An Insider’s Guide to Whistler Inside

By CHELSEY ALLEN

Renowned for its spectacular all-season playground, Whistler also brims with indoor activities, come rain, shine or snow. Here are some of our favourite ways to explore the great indoors

Scandinave Spa. (Photo: Chad Chomlack/Tourism Whistler)

Scandinave Spa. (Photo: Chad Chomlack/Tourism Whistler)

RELAX

If you want to unwind in a tranquil setting, look no further than Scandinave Spa Whistler. Relax with a Swedish or hot-stone massage followed by a eucalyptus steam and a dip in the world-class Scandinavian hydrotherapy baths. Thanks to the spa’s breathtaking scenery and an invigorating ambience year-round, you may never want to leave.

Scandinave Spa Whistler, 8010 Mons Rd., 604-935-2424, scandinave.com
Maps and reviews (more…)

Let It Snow

By JILL VON SPRECKEN

When the flakes start to fly in winter-friendly Whistler, the locals celebrate. Here’s how to make the most of the snow, whether there’s a little or a lot

Freshly falling snow in Whistler Village is met with a flurry of activity. (Photo: Mike Crane/Tourism Whistler)

Freshly falling snow in Whistler Village is met with a flurry of activity. (Photo: Mike Crane/Tourism Whistler)

Blizzards
Even in whiteout conditions, snow bunnies never miss a chance to hit the slopes. Some spend their days slaloming down Whistler and Blackcomb mountains, while others sit back and enjoy the ride at Coca-Cola Tube Park. If you really want your fill of the fluffy white stuff, go in search of untouched powder with Whistler Heli-Skiing. Stunning views and unparalleled conditions make this snow day one to remember. Cover even more backcountry terrain with Blackcomb Snowmobiles. After riding through Whistler’s winter wonderland, end your day with a fondue dinner in a remote log cabin—our favourite way to get warm. (more…)

Livin’ La Vida Low-Key

By RACHEL DUNLOP

Enjoying Whistler's après-ski scene doesn't require a day on the slopes. (Photo: Robin O’Neill/Tourism Whistler)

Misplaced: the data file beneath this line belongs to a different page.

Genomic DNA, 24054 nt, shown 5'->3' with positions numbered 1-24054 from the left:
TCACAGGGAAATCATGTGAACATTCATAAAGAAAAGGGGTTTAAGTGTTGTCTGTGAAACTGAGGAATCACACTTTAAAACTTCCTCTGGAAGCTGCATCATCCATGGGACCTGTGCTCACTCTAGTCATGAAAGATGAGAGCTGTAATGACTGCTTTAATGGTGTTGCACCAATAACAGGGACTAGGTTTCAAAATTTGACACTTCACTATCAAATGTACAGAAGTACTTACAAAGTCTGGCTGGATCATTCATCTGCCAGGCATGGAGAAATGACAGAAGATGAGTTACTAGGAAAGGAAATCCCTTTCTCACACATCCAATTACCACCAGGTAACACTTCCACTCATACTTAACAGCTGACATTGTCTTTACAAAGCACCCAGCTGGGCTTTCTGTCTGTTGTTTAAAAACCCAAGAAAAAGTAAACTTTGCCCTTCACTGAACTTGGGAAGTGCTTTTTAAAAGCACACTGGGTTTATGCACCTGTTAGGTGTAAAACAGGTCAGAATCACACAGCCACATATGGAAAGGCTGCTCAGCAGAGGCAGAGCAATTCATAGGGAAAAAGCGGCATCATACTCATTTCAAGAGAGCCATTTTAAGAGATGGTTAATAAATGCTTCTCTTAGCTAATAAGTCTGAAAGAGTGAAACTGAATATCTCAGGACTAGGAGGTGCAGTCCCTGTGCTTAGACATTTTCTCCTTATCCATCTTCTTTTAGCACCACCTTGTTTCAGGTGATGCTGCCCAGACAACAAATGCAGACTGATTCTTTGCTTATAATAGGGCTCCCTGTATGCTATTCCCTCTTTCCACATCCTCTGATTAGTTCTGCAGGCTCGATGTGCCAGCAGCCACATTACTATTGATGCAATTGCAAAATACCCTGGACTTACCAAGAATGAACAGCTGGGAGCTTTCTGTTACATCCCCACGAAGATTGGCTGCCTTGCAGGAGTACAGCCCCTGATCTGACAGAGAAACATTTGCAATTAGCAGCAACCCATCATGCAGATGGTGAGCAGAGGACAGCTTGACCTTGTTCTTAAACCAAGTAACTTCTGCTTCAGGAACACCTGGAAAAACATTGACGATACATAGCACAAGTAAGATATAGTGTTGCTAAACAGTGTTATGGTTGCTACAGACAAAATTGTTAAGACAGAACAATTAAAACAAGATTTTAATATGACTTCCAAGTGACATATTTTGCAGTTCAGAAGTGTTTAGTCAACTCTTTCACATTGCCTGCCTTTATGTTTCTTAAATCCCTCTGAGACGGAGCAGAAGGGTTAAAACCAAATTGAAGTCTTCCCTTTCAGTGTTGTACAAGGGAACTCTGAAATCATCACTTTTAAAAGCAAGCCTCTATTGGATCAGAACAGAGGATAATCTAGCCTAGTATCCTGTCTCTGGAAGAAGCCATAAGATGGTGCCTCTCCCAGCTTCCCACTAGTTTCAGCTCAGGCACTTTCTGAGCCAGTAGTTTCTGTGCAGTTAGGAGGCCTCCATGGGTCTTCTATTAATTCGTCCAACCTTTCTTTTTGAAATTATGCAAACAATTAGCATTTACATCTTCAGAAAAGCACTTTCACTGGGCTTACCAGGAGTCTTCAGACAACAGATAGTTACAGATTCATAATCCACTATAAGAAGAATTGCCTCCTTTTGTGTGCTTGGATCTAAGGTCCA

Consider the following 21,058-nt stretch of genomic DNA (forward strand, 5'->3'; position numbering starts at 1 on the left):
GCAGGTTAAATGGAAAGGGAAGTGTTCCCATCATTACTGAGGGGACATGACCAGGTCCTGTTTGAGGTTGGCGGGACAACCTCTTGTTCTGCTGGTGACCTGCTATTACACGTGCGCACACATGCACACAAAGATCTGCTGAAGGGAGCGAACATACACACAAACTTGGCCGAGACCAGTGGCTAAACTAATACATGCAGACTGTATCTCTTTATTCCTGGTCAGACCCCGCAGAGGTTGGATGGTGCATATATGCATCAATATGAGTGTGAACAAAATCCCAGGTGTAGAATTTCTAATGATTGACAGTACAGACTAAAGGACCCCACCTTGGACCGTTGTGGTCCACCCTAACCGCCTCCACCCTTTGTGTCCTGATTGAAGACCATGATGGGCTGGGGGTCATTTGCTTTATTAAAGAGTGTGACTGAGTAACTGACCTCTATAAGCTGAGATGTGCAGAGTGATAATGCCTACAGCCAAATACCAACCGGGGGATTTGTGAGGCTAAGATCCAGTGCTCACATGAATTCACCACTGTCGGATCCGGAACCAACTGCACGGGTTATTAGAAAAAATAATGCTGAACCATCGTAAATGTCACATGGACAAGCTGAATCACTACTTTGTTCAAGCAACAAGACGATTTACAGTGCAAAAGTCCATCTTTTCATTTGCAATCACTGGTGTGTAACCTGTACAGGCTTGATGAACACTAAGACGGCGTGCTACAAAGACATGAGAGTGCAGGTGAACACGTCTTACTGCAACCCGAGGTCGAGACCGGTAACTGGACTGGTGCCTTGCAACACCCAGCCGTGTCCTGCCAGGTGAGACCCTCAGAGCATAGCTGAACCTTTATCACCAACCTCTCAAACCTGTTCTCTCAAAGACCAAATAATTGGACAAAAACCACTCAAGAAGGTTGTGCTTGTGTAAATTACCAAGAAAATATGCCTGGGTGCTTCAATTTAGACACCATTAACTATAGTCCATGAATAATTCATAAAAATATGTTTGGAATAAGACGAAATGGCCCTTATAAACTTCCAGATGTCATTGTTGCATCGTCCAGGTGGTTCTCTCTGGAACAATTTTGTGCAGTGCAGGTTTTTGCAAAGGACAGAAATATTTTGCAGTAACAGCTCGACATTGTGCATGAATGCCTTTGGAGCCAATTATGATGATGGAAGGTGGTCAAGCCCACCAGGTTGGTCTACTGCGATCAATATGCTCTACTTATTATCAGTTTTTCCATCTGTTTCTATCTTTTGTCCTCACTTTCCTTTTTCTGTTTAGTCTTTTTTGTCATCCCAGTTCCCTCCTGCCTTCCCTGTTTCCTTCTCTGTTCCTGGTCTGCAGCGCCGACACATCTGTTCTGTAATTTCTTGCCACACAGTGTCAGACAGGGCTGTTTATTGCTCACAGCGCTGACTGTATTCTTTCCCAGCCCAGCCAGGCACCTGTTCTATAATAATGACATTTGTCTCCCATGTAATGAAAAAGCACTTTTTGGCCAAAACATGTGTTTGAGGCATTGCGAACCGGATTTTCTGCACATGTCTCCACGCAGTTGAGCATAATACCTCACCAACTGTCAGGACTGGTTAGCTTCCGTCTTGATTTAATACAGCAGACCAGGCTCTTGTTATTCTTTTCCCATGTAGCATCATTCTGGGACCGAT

Enjoying Whistler’s après-ski scene doesn’t require a day on the slopes. (Photo: Robin O’Neill/Tourism Whistler)

Not outdoorsy? Not a problem. Whistler is a mountain-and-wilderness-lover’s dream, no doubt about it, but there’s just as much to do off the slopes.

Relax
Rest and recharge with a spa day. A massage, facial or manicure—or all three—will have you feeling like new in no time.

Sweat
Being inside doesn’t have to mean being a couch potato. Get energized with yoga, Crossfit and even indoor rock-climbing.

Spend
Keep your blood pumping with another high-energy activity: shopping. Whether you’re stockpiling souvenirs, fishing for the latest fashion or sussing out sports gear, you can shop till you drop.

Eat
Take your pick of high-end, casual, local or international cuisine—Whistler has them all. You can grab a burger and a beer for lunch, then go fancy with seasonal West Coast fare for dinner. It’s a foodie’s fantasy.

Drink
Whistler’s party scene is legendary. Sip a cocktail or a craft brew, then dance the night away at one of the many nightclubs.

Hot Entertainment: Meet Your Maker Race

A participant of the Meet Your Maker race. Photo by Robert Shaer (robshaer.com)

A participant of the Meet Your Maker race. Photo by Robert Shaer (robshaer.com)

Are you ready to Meet Your Maker? This 80-km (50-mi) ultra trail marathon and relay race, which takes place Sep. 1 against the awe-inspiring natural beauty of Whistler Blackcomb, isn’t for the faint of heart. With an elevation gain—and an elevation loss—of 3,736 m (12,257 ft), it has hamstrings begging for mercy and grown men crying. Good thing the aid stations along the course stock not just the usual water and energy gels but also soup, bagels with Nutella, and ham and cheese sandwiches, plus the tools of the gods: Vaseline and duct tape. Visit www.meetyourmaker50.com for more info.—Sheri Radford

Hot Entertainment: Haven for Hikers

Some of the best that Whistler has to offer can be seen on foot. Photo by Steve Rogers courtesy Tourism Whistler

Some of the best that Whistler has to offer can be seen on foot. Photo by Steve Rogers courtesy Tourism Whistler

Not sure what to do on a gorgeous sunny day? A hike lets you take in the best of the west: lush wilderness, dazzling mountain vistas and a sky that goes on forever. What’s more, you can customize the experience to suit your own preferences. Whether you’re looking for something challenging or chilled-out, group or self-guided, Whistler has a hike for everyone.—Rachel Dunlop